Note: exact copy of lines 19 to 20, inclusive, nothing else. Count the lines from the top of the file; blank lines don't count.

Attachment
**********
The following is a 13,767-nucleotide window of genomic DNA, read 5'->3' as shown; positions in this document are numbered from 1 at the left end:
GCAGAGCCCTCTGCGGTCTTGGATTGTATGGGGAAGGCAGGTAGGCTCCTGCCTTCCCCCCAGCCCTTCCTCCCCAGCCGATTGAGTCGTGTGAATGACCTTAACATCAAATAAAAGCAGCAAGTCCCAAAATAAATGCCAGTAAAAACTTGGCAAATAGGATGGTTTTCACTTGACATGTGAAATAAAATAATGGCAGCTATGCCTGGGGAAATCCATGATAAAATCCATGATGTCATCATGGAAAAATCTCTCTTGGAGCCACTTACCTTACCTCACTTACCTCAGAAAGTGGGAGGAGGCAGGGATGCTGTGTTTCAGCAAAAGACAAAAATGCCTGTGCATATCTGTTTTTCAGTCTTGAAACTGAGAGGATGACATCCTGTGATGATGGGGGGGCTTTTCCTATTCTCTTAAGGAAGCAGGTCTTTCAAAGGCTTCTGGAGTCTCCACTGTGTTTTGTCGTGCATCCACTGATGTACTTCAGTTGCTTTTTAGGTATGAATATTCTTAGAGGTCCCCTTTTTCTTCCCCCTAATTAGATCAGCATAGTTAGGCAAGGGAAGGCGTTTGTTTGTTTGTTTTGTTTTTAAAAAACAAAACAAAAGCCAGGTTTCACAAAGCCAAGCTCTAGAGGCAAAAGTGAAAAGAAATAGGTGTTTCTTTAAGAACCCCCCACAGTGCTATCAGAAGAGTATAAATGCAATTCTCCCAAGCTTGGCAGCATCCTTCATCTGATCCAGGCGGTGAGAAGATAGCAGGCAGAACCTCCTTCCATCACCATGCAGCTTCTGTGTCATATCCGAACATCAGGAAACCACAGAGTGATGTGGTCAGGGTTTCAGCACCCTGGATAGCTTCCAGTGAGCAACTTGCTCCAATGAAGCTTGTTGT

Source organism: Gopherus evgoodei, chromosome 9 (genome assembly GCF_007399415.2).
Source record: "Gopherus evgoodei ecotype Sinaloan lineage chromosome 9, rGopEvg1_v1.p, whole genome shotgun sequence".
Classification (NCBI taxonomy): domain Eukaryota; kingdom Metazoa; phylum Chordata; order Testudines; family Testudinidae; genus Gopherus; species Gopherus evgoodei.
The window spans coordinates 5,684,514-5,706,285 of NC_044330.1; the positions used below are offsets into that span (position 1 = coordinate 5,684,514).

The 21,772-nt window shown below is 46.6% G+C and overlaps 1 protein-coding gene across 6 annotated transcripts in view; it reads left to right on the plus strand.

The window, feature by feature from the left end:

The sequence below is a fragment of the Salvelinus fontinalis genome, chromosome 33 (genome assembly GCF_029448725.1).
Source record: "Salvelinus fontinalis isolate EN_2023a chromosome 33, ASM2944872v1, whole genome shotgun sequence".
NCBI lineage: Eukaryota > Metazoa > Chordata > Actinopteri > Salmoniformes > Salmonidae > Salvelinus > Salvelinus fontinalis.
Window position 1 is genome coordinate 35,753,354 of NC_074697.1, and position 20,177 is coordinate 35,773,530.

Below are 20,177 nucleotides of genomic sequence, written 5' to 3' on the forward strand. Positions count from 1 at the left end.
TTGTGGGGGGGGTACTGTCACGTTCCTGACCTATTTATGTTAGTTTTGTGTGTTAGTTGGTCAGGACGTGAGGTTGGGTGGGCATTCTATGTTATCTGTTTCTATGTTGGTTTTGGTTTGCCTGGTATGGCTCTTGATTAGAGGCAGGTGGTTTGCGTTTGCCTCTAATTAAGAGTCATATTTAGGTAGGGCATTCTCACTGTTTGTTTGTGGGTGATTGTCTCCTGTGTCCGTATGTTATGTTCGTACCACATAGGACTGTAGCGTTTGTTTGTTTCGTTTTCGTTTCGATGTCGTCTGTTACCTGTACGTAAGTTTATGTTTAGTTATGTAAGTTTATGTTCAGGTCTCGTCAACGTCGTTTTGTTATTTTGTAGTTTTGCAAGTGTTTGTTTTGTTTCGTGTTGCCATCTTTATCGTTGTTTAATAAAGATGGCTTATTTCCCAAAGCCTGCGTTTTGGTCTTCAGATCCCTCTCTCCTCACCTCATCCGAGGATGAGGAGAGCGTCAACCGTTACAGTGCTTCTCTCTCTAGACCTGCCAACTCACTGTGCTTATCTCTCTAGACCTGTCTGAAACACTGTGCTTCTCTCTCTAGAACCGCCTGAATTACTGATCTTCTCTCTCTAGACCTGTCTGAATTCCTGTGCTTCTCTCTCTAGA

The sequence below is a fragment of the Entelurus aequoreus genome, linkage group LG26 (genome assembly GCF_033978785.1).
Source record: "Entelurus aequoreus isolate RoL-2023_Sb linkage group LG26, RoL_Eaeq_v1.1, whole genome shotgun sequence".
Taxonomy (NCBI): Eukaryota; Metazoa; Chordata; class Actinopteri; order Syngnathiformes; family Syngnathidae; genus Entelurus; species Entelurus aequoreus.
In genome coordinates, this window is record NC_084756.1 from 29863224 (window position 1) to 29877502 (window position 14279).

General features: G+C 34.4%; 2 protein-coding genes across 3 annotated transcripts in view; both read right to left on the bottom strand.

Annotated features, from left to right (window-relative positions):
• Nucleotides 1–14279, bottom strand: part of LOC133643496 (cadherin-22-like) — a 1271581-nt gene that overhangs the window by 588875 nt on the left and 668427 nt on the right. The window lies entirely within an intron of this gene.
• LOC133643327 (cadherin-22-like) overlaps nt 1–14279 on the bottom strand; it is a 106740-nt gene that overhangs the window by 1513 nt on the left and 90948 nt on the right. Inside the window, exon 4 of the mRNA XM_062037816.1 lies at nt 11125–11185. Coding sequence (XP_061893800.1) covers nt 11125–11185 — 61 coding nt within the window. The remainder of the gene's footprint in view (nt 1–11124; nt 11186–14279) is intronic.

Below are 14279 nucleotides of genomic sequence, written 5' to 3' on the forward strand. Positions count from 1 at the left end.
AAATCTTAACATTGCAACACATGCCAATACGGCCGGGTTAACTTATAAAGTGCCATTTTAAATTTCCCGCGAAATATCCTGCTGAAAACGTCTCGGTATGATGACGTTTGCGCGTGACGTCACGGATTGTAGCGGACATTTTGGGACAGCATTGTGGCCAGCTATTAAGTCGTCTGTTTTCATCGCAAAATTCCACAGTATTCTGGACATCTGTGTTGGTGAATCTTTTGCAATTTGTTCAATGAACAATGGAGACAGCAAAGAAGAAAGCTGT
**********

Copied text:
General features: G+C 34.4%; 2 protein-coding genes across 3 annotated transcripts in view; both read right to left on the bottom strand.

Annotated features, from left to right (window-relative positions):